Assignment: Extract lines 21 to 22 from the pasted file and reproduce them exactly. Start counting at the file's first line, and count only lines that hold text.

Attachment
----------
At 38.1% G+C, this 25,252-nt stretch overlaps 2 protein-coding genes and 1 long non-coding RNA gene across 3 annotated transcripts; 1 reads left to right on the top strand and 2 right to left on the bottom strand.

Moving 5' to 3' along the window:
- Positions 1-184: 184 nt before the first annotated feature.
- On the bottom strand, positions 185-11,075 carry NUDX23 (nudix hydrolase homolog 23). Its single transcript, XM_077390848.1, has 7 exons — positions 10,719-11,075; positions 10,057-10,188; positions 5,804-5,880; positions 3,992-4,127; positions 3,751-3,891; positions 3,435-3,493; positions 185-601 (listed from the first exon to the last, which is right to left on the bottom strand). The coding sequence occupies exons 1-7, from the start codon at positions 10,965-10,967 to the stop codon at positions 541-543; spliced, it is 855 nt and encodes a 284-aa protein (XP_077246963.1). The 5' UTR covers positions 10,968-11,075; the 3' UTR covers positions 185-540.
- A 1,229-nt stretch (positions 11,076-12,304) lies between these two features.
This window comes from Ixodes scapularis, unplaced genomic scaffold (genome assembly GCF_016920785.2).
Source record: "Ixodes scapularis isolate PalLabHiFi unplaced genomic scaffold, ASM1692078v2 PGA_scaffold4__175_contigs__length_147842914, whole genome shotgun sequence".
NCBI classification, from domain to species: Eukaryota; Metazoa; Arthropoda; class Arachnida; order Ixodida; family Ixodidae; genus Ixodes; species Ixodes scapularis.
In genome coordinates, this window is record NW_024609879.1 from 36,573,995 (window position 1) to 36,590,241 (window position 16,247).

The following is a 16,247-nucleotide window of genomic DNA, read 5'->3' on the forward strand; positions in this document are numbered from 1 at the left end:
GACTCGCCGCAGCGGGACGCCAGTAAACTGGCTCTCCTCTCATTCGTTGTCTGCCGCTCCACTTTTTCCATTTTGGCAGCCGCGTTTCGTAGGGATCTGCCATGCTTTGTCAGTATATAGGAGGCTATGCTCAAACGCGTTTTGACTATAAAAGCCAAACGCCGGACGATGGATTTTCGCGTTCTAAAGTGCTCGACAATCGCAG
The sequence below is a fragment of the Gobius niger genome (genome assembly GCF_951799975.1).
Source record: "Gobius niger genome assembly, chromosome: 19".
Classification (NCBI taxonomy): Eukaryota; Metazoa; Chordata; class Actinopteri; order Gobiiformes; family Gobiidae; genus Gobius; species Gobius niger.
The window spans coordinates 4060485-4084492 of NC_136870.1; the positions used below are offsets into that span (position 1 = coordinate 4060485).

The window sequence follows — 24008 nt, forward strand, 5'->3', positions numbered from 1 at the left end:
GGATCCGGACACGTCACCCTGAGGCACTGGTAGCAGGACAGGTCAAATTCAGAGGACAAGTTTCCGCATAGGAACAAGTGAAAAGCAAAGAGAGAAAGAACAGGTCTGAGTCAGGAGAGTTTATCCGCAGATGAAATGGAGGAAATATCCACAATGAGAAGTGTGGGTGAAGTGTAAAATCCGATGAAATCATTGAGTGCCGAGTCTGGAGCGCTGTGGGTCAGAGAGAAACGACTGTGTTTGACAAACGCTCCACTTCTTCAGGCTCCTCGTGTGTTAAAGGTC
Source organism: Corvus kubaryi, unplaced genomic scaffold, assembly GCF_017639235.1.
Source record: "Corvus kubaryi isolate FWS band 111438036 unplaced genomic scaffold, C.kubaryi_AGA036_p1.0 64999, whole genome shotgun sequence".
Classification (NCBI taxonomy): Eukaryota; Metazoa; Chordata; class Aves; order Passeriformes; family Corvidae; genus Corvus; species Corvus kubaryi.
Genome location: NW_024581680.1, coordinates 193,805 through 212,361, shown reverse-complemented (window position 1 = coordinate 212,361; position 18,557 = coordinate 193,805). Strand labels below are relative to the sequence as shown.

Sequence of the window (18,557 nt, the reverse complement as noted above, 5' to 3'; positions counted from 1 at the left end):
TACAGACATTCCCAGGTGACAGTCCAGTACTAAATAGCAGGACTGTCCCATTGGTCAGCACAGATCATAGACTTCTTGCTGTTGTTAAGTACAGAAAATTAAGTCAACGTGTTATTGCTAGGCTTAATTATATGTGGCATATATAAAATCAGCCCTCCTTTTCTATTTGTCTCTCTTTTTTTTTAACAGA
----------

Genome location: NW_024581680.1, coordinates 193,805 through 212,361, shown reverse-complemented (window position 1 = coordinate 212,361; position 18,557 = coordinate 193,805). Strand labels below are relative to the sequence as shown.

Sequence of the window (18,557 nt, the reverse complement as noted above, 5' to 3'; positions counted from 1 at the left end):